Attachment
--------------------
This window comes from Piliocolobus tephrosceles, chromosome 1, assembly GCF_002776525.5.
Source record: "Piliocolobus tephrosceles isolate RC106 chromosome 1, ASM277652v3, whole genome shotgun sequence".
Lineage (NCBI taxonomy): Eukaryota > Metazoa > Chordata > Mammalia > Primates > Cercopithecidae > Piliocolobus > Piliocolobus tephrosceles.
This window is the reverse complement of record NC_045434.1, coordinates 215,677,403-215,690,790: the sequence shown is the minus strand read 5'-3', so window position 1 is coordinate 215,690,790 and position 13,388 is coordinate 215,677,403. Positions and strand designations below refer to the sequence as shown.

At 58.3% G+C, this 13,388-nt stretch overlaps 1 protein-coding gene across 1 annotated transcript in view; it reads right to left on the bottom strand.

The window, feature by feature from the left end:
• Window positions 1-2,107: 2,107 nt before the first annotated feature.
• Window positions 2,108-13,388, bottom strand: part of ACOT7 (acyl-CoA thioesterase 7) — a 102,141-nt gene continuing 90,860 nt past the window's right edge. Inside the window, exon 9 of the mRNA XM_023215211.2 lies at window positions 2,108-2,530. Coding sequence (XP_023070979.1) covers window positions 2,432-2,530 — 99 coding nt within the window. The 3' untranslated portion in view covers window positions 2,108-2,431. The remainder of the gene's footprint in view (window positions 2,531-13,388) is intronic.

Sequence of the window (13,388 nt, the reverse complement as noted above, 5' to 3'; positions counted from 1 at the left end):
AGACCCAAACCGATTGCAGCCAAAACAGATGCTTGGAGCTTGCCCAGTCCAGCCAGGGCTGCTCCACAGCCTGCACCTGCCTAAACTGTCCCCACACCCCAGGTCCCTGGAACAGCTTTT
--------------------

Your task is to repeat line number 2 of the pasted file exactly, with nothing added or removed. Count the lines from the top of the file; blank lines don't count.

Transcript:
Source record: "Piliocolobus tephrosceles isolate RC106 chromosome 1, ASM277652v3, whole genome shotgun sequence".